Facts


  • Eyes began to develop 550 million years ago; the simplest eyes were patches of photoreceptor protein in single-celled animals.
  • Your eyes start to develop two weeks after you are conceived.
  • The entire length of all the eyelashes shed by a human in their life equals 98 ft; each eye lash having a life span of about 5 months.
  • To protect our eyes they are positioned in a hollowed eye socket.
  • Your eyeballs stay the same size from birth to death, while your nose and ears continue to grow.
  • An eye is composed of more than 2 million working parts.
  • Only 1/6 of the human eyeball is exposed.
  • Corneas are the only tissues that don’t have blood.
  • The human eye weights approximately just under an ounce and is about an inch across.
  • An eye cannot be transplanted. More than 1 million nerve fibers connect each eye to the brain and currently we’re not able to reconstruct those connections.
  • 80% of our memories are determined by what we see.
  • Eyes heal quickly. With proper care, it takes only about 48 hours to repair a minor corneal abrasion or scratch.
  • There are about 39 million people that are blind around the world.
  • 80% of vision problems worldwide are avoidable or even curable (cataract and refractive error!)
  • Humans & dogs are the only species known to seek visual cues from another individual’s eyes; dogs only do this when interacting with humans.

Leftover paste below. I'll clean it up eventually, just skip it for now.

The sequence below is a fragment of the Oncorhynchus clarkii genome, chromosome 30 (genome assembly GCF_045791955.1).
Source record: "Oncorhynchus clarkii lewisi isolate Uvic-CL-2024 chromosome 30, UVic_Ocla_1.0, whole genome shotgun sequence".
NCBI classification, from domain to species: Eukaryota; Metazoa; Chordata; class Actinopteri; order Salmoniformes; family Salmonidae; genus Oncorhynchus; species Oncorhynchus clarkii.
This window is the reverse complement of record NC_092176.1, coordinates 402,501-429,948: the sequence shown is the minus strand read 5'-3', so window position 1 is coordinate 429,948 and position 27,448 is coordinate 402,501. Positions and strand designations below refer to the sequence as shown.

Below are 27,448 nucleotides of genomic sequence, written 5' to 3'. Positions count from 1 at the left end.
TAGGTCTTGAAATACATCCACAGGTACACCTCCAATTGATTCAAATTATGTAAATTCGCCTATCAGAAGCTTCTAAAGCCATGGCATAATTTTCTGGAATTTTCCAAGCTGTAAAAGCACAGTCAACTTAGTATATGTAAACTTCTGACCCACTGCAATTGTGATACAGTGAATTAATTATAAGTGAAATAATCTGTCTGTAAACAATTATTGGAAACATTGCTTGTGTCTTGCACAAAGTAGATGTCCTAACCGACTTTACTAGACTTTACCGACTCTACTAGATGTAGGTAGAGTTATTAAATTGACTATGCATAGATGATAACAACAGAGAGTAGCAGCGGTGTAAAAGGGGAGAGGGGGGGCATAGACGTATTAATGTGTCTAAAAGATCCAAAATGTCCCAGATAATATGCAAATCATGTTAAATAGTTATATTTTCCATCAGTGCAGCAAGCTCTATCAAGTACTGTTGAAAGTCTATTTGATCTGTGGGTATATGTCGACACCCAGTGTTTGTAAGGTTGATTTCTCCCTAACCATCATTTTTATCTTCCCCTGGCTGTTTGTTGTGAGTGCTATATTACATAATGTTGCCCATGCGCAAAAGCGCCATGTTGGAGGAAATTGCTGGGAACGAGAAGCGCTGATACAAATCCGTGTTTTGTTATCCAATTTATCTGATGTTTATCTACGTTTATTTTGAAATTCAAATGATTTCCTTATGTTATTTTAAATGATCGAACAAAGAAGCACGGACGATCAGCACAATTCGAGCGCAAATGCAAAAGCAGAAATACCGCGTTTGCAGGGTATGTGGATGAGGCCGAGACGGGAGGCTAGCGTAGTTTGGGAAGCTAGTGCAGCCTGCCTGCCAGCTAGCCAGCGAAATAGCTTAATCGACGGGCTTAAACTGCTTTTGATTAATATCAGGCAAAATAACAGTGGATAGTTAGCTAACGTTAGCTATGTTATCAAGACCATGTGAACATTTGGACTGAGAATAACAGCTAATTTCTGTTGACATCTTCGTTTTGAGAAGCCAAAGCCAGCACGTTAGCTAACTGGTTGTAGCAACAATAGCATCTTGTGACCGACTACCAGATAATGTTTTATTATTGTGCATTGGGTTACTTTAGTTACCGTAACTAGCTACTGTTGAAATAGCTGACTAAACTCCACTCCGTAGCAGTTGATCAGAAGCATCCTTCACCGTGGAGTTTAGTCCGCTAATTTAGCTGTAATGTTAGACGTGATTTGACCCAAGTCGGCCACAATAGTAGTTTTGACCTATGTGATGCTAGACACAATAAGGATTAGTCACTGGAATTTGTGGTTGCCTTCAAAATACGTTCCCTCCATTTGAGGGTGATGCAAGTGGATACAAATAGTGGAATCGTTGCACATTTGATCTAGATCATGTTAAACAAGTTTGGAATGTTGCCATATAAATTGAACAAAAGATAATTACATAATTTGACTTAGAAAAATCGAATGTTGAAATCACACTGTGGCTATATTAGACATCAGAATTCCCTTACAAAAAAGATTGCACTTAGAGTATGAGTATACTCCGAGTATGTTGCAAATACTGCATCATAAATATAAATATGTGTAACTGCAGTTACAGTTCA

• A fingerprint has 40 unique characteristics, but an iris has 256, a reason retina scans are increasingly being used for security purposes.
  • “Red eye” occurs in photos because light from the flash bounces off the back of the eye. The choroid is located behind the retina and is rich in blood vessels, which make it appear red on film.
  • 80% of what we learn is through our eyes.
  • Eyes are the second most complex organ after the brain.
  • The eyes are the window for TB, Sarcoid, HIV, DM2, HTN, OSA, Herpes, Cancers, Smoking, Lupus, Vascular Disorders, etc.
 
 

Dry Eye


What is it?

Dry Eye syndrome is when the eye does not produce tears properly.  Tears will evaporate too quickly, which may also cause inflammation of the surface of the eye. 

 

Who is at a higher risk?

Women often experience dry eye more than men.
Dry eye can occur at any age.
Older adults frequently experience dryness of the eyes.

 

What are the Symptoms of dry eyes?

 

  • Stinging or burning of the eye
  • Feeling as if sand or grit is in the eye
  • Episodes of excess tears following dry eye periods
  • A stringy discharge from the eye
  • Pain and redness of the eye
  • Episodes of blurred vision
  • Heavy eyelids
  • Decreased tearing or inability to shed tears when crying
  • Uncomfortable contact lenses
  • Decreased tolerance to any activity that requires prolonged visual attention
  • Eye fatigue
 

What can you do?

  • Use artificial tears, prescription eye drops, gels, gel inserts and/or ointments
  • Wear glasses or sunglasses
  • Avoid dry conditions
  • Make an appointment to see Dr. J for more information regarding dry eye treatment options


For more information, visit webmd- Dry eye